MH – I think that any good art, any art worth its salt does not cater to any one group of people. That is one thing I personally feel very strongly about. I think any good art does outlive its time. You might think it is not particularly of relevance to me now but as a piece of work it is something that I will look at with significance. And that is what I think. And I think theatre in particular cuts across, I mean anybody who views it, anybody, whether you pay a ticket or not, I take a big fancy 500 ticket play and do it free in an auditorium, a different group of people become, those who can’t afford to buy that, it will still be enjoyed.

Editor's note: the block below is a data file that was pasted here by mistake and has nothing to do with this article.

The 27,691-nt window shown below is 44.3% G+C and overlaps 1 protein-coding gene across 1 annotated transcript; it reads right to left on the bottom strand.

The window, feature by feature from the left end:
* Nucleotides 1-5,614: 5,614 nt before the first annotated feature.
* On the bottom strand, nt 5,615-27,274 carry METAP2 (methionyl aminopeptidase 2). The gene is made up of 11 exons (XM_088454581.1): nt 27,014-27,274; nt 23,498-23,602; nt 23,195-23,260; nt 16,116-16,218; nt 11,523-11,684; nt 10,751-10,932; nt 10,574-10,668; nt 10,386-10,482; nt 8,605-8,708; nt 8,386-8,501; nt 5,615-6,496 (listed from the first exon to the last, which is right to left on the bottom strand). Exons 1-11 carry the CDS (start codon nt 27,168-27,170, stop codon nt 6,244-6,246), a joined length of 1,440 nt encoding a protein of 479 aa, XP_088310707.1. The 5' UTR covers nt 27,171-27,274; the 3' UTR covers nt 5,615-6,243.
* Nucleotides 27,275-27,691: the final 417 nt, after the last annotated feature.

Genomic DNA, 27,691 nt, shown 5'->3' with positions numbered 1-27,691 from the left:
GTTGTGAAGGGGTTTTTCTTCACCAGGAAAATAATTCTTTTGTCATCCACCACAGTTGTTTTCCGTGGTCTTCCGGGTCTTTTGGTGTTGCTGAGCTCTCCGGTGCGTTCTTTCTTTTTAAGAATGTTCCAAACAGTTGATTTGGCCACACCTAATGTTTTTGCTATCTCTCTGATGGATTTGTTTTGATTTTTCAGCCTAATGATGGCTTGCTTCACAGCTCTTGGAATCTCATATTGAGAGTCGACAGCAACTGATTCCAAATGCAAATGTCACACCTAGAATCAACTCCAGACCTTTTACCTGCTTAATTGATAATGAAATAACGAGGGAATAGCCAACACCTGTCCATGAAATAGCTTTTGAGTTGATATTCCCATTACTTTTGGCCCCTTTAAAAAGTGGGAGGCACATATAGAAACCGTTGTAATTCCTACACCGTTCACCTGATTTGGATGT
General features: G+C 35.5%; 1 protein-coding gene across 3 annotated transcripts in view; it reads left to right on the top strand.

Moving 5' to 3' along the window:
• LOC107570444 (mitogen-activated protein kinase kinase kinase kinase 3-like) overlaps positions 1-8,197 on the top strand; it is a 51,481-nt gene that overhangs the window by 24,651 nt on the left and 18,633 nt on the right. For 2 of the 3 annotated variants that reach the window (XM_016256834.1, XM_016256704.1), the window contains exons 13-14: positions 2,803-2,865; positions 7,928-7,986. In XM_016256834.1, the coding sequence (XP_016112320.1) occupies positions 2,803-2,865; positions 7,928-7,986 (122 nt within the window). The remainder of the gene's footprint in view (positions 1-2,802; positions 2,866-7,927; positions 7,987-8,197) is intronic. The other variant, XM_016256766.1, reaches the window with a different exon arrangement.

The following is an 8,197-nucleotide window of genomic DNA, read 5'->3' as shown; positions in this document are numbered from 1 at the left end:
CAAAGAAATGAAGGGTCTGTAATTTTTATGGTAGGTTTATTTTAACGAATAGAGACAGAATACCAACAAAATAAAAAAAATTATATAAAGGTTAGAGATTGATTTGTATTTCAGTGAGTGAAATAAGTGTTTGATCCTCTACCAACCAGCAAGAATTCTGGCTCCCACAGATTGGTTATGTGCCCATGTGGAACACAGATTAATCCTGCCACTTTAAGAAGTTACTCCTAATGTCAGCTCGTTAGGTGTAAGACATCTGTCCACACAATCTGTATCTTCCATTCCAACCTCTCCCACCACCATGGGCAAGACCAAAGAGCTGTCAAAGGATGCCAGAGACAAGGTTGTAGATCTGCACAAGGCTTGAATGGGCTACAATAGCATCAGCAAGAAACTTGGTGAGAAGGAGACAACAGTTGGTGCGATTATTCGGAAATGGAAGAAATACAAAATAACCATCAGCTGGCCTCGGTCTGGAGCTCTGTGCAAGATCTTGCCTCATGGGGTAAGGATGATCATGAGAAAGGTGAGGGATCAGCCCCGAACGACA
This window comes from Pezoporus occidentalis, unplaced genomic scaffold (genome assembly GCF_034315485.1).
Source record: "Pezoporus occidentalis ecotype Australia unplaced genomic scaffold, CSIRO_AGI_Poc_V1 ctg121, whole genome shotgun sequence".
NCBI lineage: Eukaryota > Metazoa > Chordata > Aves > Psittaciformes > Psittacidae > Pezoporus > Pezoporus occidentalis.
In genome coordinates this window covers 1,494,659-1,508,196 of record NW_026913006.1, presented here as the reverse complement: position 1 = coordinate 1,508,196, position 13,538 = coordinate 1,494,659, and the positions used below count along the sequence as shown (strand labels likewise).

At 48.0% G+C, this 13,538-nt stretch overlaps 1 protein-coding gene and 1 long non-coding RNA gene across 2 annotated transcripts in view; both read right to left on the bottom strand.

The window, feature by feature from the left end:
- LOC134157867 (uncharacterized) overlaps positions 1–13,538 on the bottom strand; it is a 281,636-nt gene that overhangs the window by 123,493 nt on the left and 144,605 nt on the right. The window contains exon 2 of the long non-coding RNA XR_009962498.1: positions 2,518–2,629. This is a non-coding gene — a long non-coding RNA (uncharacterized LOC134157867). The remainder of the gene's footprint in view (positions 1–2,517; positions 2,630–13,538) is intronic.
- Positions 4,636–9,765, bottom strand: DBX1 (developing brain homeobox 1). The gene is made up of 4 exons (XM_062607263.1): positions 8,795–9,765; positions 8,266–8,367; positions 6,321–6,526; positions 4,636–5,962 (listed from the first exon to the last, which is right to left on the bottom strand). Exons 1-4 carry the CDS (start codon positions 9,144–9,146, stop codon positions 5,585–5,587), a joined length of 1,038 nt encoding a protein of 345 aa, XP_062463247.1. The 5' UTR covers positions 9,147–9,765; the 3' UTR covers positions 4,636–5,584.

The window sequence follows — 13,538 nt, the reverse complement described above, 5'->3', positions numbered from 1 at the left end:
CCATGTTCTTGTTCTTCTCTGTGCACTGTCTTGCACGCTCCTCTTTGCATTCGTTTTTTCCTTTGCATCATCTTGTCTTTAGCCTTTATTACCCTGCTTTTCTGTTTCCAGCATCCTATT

I have seen Habib Tanvir’s play being enjoyed by people in the villages where of course it was hugely enjoyed also and small towns, in festivals or in places where people paid a 1000 rupees a seat and where people didn’t pay anything but all rungs of people. So I think good theatre and good art is something that somewhere strikes a chord with anybody who views it, hears it, reads it, listens to it, whatever. And so I think that is something that is what drove us. Okay, street theatre, the purpose of course is that it takes theatre to the people because yes, most people especially in a place in Delhi and in any big city do not have the wherewithal to go to a hall, to buy a ticket and even if the tickets are cheap because it is not simply the price of tickets but it is the accessibility, the distance. Even today, I mean today in 21st century in Delhi, somebody who lives in Dwarka maybe earning a lakh a year if they are a senior enough Delhi university head of department kind of person, would that person go which is on the metro route to Mandi House and watch. No. May not. So what I am trying to say is that there are accessibilities of various kinds. There are accessibilities that even if you want to you can’t go. There are accessibilities that you don’t want to go. Therefore you have to acquaint yourself with it, develop something. There are accessibilities because okay, once upon a time it used to be something important but today in this hustle-bustle, it isn’t. So there are many things.